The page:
President Barack Obama has told leading Afghan presidential candidate Ashraf Ghani that the United States expects allegations of election fraud in Afghanistan to be thoroughly investigated.
The White House says Obama called Ghani on July 8. The call comes a day after Obama called Ghani's opponent, Abdullah Abdullah, to urge him not to declare victory while the electoral process continues.
Preliminary results show Ghani ahead by about 1 million votes. But Abdullah says that's because of massive fraud.
The White House said in a statement that Obama urged both candidates to stay calm and seek a resolution that doesn't undermine national unity.
The president warned that if "violent or extra-constitutional" means are used, the United States will end its assistance to Afghanistan.
The U.S. State Department has said up to 3 million of the 8 million ballots counted by Afghan election officials could be involved in an audit of votes from 7,000 polling stations that have been challenged -- enough to alter the outcome.
Several U.S. senators voiced concern about the election process on July 8.
"If the elections fail then Afghanistan will fail. It would be hard for the American taxpayer to invest in Afghanistan if these elections are not honored," said Senator Lindsey Graham (Republican-South Carolina).
"A legitimate audit process would be hopefully enough for the loser to accept their fate, because if they don't, then Afghanistan goes back into the darkness," added Graham.
Senator John McCain (Republican-Arizona), asked whether Ghani was the winner, responded, "I think, from what I've seen of the results. I know nothing more than that. We know there was a degree of fraud, but is that enough to override the results of the election? We're going to have an audit, and we'll see what happens after that audit."
Earlier on July 8, Abdullah claimed victory in the disputed election and blamed fraud for putting him behind Ghani in preliminary results.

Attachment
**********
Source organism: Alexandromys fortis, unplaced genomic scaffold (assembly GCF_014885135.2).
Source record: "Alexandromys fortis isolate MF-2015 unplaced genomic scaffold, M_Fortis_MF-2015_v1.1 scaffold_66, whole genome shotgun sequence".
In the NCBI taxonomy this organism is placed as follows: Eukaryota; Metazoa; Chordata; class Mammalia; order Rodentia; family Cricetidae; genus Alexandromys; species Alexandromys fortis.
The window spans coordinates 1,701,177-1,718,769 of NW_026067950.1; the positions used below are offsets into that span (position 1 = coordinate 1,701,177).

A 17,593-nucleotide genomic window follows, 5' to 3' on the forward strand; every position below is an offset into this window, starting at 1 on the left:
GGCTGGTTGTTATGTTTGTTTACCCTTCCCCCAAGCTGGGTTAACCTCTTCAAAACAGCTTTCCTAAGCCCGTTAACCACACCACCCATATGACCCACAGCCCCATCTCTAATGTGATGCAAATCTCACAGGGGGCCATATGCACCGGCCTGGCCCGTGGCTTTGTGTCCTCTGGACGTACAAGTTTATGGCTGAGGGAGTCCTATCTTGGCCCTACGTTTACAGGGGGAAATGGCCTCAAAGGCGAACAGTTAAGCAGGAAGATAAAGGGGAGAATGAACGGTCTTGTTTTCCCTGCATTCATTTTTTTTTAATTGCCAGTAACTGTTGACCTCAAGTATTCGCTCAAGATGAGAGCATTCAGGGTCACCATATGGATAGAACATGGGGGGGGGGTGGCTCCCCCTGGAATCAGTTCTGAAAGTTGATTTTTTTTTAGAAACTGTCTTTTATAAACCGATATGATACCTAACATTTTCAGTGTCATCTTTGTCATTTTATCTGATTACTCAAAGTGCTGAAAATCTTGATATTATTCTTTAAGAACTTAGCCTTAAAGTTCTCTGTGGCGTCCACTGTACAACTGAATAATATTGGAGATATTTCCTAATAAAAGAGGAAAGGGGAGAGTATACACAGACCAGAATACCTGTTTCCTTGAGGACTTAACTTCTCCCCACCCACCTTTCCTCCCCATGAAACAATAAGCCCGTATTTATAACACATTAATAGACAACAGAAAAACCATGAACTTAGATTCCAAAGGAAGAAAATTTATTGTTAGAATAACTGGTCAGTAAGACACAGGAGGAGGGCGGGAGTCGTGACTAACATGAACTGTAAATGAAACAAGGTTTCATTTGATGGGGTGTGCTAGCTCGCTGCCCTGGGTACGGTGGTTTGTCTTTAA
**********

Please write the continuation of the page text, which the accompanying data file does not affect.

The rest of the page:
But he said his campaign team does not want “civil war” or “a crisis,” and called for “stability, national unity, not division.”
Abdullah also said U.S. Secretary of State John Kerry will visit Kabul on July 11 to discuss the dispute.
Meanwhile, NATO Secretary-General Anders Fogh Rasmussen said on July 8 that wrangling over the election results must be resolved in time for a new president to sign a security pact with NATO by September.
Rasmussen, speaking after meeting Obama in Washington, said if the pact is not signed before a NATO summit in Wales in early September, the alliance will have "severe" problems planning a training mission in Afghanistan after 2014.
Afghan President Hamid Karzai has refused to sign the pact, leaving the task to the next elected president.
Rasmussen said the allegations of election fraud in Afghanistan are a "grave concern" and that he hopes an audit will produce a credible outcome.
But allegations of fraud and the process of investigating complaints raised by both candidates could delay the results.
The Afghan Independent Election Commission has set a deadline of July 22 to announce the final results. An inauguration has been scheduled for August 2.
With reporting by RFE/RL's Luke Johnson in Washington, AFP, Reuters, and AP